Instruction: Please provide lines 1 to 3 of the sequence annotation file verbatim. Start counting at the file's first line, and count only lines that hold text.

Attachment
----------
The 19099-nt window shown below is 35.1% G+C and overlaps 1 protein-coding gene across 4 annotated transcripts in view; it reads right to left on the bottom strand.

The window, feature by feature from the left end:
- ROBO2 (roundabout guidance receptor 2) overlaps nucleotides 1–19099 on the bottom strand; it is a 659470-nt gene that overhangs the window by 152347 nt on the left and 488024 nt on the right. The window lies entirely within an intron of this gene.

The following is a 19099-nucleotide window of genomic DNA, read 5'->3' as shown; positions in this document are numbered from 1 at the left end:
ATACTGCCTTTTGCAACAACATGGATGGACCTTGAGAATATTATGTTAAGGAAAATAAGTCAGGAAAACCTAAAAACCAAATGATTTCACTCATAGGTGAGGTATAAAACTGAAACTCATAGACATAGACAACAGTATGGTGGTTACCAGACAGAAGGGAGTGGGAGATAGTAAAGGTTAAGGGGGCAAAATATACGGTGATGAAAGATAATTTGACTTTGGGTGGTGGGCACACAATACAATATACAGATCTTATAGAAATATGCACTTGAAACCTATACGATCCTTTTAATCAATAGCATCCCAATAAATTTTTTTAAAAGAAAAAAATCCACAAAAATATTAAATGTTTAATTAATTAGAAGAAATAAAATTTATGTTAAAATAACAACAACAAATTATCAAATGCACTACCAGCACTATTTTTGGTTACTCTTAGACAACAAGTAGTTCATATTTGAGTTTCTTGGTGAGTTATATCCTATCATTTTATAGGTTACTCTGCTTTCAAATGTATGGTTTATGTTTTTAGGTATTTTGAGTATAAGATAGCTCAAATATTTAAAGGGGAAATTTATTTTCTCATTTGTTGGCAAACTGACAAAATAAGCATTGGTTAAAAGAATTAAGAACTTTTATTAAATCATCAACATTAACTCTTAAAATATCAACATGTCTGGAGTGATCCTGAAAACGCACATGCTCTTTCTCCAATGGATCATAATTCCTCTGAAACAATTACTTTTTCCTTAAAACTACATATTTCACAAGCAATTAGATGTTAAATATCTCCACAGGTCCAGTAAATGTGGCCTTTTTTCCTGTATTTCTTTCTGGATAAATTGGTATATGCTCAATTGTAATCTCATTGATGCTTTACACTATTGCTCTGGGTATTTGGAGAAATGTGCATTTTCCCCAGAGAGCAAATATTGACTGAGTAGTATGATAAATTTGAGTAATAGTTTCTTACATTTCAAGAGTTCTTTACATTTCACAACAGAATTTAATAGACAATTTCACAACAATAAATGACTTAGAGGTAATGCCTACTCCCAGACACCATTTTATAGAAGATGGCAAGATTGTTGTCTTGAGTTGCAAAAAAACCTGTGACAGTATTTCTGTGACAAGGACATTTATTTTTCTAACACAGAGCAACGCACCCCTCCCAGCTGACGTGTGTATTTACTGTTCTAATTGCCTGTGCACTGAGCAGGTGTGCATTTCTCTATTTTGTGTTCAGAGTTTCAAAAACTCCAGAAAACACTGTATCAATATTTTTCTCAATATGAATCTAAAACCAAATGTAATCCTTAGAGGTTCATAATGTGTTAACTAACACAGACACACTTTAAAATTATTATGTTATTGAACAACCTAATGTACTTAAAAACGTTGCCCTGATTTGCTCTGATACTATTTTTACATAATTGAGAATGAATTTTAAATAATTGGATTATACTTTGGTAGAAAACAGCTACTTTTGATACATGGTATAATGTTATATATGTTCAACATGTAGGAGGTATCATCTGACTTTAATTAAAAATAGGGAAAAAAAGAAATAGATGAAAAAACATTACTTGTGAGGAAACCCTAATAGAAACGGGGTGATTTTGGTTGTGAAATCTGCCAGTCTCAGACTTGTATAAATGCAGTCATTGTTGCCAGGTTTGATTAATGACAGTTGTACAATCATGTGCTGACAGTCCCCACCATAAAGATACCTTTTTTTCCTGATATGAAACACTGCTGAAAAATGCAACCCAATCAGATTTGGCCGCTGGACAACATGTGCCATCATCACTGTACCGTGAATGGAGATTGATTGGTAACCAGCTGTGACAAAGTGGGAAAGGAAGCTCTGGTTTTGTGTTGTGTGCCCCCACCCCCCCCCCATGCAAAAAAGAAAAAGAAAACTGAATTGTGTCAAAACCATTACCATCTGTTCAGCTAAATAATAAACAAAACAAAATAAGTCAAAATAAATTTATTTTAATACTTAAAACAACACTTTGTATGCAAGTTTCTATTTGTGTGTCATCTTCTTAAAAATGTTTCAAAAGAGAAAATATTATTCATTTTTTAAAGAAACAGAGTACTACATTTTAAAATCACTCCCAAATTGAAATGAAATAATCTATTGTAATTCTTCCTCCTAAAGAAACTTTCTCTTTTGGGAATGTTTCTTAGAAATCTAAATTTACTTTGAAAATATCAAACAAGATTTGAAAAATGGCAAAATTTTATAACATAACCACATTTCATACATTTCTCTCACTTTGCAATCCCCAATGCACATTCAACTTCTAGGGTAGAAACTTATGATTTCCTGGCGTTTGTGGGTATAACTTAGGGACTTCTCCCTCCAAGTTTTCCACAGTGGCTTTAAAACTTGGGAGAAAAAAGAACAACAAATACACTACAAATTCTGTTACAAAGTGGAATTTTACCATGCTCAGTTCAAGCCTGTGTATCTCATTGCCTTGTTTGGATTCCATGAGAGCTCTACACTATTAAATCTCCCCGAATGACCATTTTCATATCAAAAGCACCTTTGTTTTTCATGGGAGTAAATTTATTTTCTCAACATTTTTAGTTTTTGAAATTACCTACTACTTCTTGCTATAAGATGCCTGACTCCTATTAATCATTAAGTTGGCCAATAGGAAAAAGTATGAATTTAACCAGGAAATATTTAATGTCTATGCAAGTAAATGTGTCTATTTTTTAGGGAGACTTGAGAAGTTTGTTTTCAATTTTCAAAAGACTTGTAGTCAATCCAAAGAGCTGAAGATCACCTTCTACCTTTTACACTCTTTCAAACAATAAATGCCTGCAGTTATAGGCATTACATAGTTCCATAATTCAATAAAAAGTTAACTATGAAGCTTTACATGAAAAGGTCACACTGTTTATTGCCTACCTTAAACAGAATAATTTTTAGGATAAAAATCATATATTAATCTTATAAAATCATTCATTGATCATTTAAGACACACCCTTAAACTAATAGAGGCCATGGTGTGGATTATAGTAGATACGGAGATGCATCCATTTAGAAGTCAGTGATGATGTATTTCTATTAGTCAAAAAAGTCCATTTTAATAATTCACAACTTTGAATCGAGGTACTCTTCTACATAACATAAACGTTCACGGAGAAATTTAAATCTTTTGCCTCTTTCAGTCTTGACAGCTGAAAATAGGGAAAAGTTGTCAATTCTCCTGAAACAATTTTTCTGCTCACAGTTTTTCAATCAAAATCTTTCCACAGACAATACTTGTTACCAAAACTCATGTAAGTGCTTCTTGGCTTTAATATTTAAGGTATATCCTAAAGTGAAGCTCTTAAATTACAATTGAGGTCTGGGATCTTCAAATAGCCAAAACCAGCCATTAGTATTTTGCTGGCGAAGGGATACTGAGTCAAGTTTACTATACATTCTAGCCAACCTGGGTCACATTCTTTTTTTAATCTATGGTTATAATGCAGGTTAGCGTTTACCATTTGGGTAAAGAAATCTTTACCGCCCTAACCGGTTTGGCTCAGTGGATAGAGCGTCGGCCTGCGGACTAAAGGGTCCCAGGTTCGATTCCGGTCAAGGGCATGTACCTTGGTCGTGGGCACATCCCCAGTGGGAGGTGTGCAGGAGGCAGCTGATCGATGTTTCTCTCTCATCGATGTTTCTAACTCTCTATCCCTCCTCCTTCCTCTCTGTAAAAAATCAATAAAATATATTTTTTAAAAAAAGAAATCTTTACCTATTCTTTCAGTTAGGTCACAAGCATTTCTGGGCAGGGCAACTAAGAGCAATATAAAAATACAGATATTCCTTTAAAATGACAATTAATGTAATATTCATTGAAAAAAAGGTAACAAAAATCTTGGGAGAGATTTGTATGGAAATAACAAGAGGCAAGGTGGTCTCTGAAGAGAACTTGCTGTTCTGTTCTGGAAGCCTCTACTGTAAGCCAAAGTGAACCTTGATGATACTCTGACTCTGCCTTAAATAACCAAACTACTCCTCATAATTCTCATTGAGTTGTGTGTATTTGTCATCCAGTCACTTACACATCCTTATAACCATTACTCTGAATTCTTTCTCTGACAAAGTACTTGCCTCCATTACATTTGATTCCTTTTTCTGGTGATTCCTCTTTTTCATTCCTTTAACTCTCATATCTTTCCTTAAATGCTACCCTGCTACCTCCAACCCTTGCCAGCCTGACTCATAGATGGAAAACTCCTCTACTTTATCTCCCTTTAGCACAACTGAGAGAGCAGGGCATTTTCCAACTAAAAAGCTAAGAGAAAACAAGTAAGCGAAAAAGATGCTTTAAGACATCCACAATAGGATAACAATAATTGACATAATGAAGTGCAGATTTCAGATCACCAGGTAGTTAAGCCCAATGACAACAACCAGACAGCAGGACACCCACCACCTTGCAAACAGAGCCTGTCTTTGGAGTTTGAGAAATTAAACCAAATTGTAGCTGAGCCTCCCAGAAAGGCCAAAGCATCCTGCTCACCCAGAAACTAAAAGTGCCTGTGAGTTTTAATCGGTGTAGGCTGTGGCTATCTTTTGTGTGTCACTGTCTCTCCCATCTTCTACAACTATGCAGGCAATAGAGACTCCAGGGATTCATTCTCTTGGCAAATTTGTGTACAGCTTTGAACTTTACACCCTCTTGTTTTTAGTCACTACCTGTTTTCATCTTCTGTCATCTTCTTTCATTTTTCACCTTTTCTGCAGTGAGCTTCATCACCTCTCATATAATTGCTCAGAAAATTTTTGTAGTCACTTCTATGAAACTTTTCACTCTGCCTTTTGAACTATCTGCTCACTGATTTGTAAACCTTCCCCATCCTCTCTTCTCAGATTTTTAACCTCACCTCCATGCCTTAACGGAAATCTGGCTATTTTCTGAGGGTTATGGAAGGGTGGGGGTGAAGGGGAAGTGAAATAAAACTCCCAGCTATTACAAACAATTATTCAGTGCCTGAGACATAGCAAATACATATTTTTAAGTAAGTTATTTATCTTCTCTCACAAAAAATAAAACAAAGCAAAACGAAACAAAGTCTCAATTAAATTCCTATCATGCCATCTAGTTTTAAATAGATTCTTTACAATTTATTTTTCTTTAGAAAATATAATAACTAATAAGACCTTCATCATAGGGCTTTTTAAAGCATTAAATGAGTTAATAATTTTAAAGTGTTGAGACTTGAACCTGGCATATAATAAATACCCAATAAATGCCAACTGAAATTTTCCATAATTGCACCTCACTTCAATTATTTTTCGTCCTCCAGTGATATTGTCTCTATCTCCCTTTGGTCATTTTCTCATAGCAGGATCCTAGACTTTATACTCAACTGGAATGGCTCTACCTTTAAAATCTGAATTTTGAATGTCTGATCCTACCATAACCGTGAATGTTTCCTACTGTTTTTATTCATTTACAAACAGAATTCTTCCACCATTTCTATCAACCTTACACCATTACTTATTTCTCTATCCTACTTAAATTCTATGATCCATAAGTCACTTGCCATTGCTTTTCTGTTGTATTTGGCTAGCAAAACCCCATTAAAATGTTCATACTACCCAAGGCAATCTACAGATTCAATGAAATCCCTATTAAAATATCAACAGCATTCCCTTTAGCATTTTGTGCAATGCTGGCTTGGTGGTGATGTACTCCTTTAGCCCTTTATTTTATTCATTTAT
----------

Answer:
The 19099-nt window shown below is 35.1% G+C and overlaps 1 protein-coding gene across 4 annotated transcripts in view; it reads right to left on the bottom strand.

The window, feature by feature from the left end:
- ROBO2 (roundabout guidance receptor 2) overlaps nucleotides 1–19099 on the bottom strand; it is a 659470-nt gene that overhangs the window by 152347 nt on the left and 488024 nt on the right. The window lies entirely within an intron of this gene.